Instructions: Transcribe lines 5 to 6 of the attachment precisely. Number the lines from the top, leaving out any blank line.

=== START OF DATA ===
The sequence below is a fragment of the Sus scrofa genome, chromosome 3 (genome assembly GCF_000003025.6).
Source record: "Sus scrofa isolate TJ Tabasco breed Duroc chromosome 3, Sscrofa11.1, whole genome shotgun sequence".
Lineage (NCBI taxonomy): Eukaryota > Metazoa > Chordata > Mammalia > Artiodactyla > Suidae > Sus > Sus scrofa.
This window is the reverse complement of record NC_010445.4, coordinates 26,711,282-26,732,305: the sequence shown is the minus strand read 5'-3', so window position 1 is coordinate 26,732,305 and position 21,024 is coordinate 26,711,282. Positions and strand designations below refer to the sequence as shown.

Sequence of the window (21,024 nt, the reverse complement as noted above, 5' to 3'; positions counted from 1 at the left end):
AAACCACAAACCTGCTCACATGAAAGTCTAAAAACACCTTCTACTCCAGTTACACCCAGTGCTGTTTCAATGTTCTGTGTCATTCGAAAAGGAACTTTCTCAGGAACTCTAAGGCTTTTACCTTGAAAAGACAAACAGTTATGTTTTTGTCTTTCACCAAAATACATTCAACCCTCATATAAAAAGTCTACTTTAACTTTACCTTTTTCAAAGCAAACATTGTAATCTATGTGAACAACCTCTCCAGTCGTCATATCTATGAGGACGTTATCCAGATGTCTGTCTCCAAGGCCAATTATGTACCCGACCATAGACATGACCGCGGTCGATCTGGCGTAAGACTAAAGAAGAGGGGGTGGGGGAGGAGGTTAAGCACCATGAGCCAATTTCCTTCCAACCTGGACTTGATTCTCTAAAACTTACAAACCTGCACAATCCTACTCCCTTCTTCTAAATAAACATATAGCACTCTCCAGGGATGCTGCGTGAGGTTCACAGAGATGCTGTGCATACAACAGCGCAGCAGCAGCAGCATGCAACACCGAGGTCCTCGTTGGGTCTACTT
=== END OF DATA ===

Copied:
Sequence of the window (21,024 nt, the reverse complement as noted above, 5' to 3'; positions counted from 1 at the left end):
AAACCACAAACCTGCTCACATGAAAGTCTAAAAACACCTTCTACTCCAGTTACACCCAGTGCTGTTTCAATGTTCTGTGTCATTCGAAAAGGAACTTTCTCAGGAACTCTAAGGCTTTTACCTTGAAAAGACAAACAGTTATGTTTTTGTCTTTCACCAAAATACATTCAACCCTCATATAAAAAGTCTACTTTAACTTTACCTTTTTCAAAGCAAACATTGTAATCTATGTGAACAACCTCTCCAGTCGTCATATCTATGAGGACGTTATCCAGATGTCTGTCTCCAAGGCCAATTATGTACCCGACCATAGACATGACCGCGGTCGATCTGGCGTAAGACTAAAGAAGAGGGGGTGGGGGAGGAGGTTAAGCACCATGAGCCAATTTCCTTCCAACCTGGACTTGATTCTCTAAAACTTACAAACCTGCACAATCCTACTCCCTTCTTCTAAATAAACATATAGCACTCTCCAGGGATGCTGCGTGAGGTTCACAGAGATGCTGTGCATACAACAGCGCAGCAGCAGCAGCATGCAACACCGAGGTCCTCGTTGGGTCTACTT